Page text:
No doubt (reply’d Eusebius) there are fine things beyond Sea, and a young Man may waft over a handsome Cargo of Italian Improvements, with a Valize of French Behaviour. But, alas, Sir, they will lie upon his Hands, and rust in his Wardrobe for want of using. We hate the stiff and gumm’d Deportment of the Italian, and to be yoak’d in Ceremony or tied up to Steps in Conversation. And the French Shrug only fits tolerably on a Beau, and intitles him to the Honour of a Fop.

The earliest occurrences of the expression Gallic shrug that I have found are as follows, in chronological order:

1-: From a correspondence from Vigo, Spain, dated Sunday 3rd May 1761, giving the account of the capture, on Saturday 4th April 1761, of a British ship, the Speedwell, by the French ship Achilles—correspondence published in The Ipswich Journal (Ipswich, Suffolk, England) of Saturday 27th June 1761:

The French Captain […] permitted an Officer to go on board for their Cloaths, &c. who on his Return to the Speedwell, found her great Cabin almost full of Water, the French Carpenters busy in stopping it, and with some Difficulty got to the Place where his Chest lay; but they had broke it open, and despoiled it of the Contents, leaving nothing but two Trunks of the Captain’s, which they had not been able to get at, and a few Books that lay upon the Cabin-Table, among which was Lord Orrery’s Translation of Pliny’s Letters, which were begged to be returned, as the greatest Favour, because they belonged to the English Consul at Oporto, but a French Officer shook his Head, and with a true Gallic Shrug, told the English Officer he was sorry he could not have the Honour to oblige him.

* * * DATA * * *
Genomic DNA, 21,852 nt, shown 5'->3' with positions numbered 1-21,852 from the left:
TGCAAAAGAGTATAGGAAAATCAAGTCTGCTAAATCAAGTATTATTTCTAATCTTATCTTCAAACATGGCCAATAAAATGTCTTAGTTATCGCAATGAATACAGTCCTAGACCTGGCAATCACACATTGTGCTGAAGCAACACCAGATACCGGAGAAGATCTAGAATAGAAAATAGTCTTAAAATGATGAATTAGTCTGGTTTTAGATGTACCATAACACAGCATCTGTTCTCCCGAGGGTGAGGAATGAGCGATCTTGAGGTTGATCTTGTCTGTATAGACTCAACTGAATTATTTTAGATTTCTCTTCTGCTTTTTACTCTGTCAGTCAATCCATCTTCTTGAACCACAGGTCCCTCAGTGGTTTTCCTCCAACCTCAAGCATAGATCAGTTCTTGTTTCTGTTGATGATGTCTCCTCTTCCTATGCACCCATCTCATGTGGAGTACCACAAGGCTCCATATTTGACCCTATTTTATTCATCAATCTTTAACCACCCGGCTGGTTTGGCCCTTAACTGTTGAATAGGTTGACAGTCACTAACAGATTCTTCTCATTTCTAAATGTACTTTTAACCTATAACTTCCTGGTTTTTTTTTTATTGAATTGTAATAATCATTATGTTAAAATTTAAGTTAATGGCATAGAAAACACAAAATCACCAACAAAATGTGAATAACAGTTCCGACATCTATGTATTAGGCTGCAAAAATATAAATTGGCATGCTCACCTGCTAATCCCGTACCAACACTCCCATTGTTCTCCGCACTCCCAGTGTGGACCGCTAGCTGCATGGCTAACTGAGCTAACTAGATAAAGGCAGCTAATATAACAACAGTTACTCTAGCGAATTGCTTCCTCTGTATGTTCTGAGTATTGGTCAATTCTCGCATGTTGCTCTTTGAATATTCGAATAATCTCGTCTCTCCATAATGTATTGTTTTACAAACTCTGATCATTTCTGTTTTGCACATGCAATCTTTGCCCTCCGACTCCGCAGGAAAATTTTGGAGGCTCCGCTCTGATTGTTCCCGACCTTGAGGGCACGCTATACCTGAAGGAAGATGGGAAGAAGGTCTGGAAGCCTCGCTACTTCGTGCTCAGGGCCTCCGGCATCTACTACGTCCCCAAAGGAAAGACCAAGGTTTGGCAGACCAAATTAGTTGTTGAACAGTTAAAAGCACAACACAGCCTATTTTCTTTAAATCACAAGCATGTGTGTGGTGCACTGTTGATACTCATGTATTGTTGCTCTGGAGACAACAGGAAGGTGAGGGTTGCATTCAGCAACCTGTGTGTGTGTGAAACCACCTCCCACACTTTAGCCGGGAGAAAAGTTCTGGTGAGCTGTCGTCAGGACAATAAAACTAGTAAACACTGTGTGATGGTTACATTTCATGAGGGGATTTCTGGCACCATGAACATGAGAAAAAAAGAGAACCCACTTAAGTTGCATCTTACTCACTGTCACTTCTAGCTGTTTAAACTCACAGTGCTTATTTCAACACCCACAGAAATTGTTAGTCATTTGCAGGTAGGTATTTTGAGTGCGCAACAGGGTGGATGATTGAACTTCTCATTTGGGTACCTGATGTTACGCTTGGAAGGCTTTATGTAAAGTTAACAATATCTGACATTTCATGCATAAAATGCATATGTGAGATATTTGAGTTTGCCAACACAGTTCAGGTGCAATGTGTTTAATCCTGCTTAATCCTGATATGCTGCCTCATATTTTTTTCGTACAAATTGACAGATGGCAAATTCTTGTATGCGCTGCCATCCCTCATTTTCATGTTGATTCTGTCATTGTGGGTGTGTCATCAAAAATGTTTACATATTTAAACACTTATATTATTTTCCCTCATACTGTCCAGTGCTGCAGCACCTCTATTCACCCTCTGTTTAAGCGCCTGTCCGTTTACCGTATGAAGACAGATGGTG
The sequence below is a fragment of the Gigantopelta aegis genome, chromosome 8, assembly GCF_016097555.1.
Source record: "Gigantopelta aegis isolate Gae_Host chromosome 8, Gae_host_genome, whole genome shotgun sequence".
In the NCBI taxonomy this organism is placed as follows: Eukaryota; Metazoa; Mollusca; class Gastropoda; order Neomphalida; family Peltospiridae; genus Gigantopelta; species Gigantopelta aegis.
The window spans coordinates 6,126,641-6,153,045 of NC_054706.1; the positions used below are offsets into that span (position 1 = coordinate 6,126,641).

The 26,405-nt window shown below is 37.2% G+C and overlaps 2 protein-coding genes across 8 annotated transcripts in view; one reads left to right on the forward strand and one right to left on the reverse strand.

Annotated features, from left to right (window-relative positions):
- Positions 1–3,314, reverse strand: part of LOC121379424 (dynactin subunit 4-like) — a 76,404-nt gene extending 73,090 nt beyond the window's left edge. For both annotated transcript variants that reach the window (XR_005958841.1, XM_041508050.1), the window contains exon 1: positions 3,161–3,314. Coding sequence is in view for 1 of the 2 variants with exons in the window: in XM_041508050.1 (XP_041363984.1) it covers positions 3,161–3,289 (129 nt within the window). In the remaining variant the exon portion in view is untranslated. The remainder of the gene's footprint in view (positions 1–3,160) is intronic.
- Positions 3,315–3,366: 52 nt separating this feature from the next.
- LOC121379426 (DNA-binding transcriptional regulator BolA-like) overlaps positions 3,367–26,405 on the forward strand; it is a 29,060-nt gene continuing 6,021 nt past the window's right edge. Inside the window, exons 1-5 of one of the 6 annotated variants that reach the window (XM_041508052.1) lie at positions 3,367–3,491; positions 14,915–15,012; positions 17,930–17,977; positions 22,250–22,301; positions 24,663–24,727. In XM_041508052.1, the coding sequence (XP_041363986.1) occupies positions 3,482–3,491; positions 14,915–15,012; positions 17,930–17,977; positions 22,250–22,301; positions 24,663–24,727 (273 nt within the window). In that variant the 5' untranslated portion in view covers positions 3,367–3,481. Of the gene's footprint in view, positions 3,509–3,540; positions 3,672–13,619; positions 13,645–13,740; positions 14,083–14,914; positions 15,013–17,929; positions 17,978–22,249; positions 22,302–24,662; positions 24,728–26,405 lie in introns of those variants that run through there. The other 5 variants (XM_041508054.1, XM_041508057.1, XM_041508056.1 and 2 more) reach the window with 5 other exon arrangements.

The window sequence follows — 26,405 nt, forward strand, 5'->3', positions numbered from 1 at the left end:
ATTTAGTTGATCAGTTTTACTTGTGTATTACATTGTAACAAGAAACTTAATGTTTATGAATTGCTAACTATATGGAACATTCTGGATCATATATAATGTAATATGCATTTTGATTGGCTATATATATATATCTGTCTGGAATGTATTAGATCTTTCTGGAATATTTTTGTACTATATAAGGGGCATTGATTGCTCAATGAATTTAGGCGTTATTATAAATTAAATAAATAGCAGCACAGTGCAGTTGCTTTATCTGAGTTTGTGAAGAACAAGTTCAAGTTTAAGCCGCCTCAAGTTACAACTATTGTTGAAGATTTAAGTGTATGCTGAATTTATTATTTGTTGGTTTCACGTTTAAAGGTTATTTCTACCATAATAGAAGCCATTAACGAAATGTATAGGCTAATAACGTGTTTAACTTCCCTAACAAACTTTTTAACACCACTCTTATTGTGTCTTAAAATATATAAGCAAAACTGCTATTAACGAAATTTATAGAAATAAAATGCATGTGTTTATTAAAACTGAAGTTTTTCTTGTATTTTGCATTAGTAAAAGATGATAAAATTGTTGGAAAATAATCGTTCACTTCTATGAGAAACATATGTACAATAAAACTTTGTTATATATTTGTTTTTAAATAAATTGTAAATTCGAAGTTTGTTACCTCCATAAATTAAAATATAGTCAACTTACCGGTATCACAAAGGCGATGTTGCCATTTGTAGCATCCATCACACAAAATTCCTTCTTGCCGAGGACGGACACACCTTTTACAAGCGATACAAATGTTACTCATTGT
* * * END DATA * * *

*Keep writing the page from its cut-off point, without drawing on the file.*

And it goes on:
2-: From The life of George Washington; with curious anecdotes, equally honorable to himself, and exemplary to his young countrymen (Philadelphia: Printed for the author, by R. Cochran, 1808), by Mason Locke Weems (1759-1825):

Soon as it was known by the British Ambassador at Paris, Lord Stormont, that the king of France had taken part with the Americans, he waited on the French minister, De Vergennes *, and with great agitation mentioned the report, asking if it was possible it could be true.
“Very possible, my Lord,” replied the smooth Frenchman.
“Well, I’m astonished at it, sir,” continued Stormont, “exceedingly astonished. America, sir, is our daughter! and it was extremely indelicate of the French king thus to decoy her from our embraces and make a whore of her!”
“Why as to that matter, my Lord,” quoth Virgennes [sic] with the true Gallic shrug, “there is no great harm done. For the king of France is very willing to marry your daughter and make an honest woman of her.”

* Charles Gravier (1719-1787), Comte de Vergennes, was the French Foreign Minister during the War of American Independence (1775-1783); he fashioned the alliance with the North-American colonists that helped them throw off British rule.